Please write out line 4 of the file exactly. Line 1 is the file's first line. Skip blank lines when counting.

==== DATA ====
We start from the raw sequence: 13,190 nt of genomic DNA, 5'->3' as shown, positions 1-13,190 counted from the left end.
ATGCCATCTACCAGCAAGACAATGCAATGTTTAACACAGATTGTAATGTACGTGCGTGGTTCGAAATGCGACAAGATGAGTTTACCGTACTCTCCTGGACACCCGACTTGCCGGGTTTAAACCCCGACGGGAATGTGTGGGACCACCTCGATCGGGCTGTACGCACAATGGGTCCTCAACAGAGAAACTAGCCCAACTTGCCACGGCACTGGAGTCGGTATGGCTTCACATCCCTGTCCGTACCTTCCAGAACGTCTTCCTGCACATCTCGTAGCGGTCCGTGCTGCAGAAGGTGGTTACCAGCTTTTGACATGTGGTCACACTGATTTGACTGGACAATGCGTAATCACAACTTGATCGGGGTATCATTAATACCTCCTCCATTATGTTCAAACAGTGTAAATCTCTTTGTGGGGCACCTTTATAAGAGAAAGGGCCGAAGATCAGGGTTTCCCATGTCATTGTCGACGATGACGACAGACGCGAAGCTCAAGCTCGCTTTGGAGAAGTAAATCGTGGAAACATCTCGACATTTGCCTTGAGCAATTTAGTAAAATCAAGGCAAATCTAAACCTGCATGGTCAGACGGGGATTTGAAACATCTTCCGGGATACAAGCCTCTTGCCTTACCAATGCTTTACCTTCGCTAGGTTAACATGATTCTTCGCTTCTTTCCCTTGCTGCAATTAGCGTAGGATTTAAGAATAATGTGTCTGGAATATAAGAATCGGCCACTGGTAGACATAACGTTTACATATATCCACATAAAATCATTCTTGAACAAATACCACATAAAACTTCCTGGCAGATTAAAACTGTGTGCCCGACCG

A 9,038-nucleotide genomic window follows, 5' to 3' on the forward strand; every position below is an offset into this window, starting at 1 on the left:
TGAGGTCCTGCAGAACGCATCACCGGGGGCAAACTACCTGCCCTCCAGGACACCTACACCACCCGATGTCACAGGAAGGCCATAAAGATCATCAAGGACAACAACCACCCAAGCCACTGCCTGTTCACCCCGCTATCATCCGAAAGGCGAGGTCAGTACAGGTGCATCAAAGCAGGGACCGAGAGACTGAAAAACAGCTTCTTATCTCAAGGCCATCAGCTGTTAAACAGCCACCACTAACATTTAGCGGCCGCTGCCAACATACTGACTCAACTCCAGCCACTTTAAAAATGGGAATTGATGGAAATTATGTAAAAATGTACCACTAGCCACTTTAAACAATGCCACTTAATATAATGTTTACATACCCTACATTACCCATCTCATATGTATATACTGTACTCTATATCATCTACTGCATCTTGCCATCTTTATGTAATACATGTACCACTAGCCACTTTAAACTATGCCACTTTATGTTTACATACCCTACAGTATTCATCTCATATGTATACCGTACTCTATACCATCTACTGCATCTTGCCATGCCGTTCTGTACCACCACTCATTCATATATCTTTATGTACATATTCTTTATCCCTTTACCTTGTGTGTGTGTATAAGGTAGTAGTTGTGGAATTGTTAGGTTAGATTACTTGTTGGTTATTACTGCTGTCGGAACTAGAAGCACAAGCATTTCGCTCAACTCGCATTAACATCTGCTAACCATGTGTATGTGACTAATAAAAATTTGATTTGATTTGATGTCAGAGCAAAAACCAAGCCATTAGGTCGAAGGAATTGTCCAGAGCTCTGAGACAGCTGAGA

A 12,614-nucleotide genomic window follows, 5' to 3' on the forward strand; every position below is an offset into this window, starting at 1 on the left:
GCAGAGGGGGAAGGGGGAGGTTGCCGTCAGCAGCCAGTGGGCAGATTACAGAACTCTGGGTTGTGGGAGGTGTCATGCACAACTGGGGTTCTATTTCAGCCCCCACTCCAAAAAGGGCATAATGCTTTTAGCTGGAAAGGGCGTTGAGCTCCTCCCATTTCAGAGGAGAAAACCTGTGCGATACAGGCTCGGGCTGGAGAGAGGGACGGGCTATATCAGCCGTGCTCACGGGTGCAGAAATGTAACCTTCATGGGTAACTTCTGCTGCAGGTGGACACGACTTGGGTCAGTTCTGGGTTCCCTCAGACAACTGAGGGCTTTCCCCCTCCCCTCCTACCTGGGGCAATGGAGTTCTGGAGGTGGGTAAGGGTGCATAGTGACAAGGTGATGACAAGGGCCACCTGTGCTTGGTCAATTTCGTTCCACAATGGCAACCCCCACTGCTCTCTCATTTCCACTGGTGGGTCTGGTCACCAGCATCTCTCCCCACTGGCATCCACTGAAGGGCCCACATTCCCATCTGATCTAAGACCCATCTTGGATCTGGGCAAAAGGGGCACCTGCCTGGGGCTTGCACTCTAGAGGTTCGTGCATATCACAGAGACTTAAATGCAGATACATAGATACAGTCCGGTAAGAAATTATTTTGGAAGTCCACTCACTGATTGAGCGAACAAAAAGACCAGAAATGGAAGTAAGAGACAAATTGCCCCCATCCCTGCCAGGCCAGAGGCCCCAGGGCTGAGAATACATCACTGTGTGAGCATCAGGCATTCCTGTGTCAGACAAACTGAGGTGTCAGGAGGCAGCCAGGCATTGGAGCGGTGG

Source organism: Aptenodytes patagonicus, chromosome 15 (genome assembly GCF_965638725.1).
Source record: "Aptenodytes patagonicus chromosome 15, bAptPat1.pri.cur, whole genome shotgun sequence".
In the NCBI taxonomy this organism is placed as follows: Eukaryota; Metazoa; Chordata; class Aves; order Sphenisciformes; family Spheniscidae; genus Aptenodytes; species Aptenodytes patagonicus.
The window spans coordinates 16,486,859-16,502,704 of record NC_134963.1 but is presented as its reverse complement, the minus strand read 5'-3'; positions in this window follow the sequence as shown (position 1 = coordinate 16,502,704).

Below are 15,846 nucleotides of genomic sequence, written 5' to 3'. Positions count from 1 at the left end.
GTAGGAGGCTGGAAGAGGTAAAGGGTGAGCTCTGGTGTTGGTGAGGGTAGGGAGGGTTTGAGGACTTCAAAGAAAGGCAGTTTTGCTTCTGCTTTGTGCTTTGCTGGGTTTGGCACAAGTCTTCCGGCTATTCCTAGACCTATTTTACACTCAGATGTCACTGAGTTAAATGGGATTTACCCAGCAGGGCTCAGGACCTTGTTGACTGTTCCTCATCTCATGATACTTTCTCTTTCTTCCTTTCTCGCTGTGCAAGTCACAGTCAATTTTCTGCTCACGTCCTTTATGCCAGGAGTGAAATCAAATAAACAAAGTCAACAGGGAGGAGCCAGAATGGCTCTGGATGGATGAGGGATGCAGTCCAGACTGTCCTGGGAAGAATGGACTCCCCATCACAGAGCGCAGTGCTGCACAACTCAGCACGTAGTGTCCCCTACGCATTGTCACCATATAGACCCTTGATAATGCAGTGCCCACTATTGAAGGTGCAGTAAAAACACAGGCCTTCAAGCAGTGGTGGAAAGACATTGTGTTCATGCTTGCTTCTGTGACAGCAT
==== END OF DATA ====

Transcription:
TGAGGTCCTGCAGAACGCATCACCGGGGGCAAACTACCTGCCCTCCAGGACACCTACACCACCCGATGTCACAGGAAGGCCATAAAGATCATCAAGGACAACAACCACCCAAGCCACTGCCTGTTCACCCCGCTATCATCCGAAAGGCGAGGTCAGTACAGGTGCATCAAAGCAGGGACCGAGAGACTGAAAAACAGCTTCTTATCTCAAGGCCATCAGCTGTTAAACAGCCACCACTAACATTTAGCGGCCGCTGCCAACATACTGACTCAACTCCAGCCACTTTAAAAATGGGAATTGATGGAAATTATGTAAAAATGTACCACTAGCCACTTTAAACAATGCCACTTAATATAATGTTTACATACCCTACATTACCCATCTCATATGTATATACTGTACTCTATATCATCTACTGCATCTTGCCATCTTTATGTAATACATGTACCACTAGCCACTTTAAACTATGCCACTTTATGTTTACATACCCTACAGTATTCATCTCATATGTATACCGTACTCTATACCATCTACTGCATCTTGCCATGCCGTTCTGTACCACCACTCATTCATATATCTTTATGTACATATTCTTTATCCCTTTACCTTGTGTGTGTGTATAAGGTAGTAGTTGTGGAATTGTTAGGTTAGATTACTTGTTGGTTATTACTGCTGTCGGAACTAGAAGCACAAGCATTTCGCTCAACTCGCATTAACATCTGCTAACCATGTGTATGTGACTAATAAAAATTTGATTTGATTTGATGTCAGAGCAAAAACCAAGCCATTAGGTCGAAGGAATTGTCCAGAGCTCTGAGACAGCTGAGA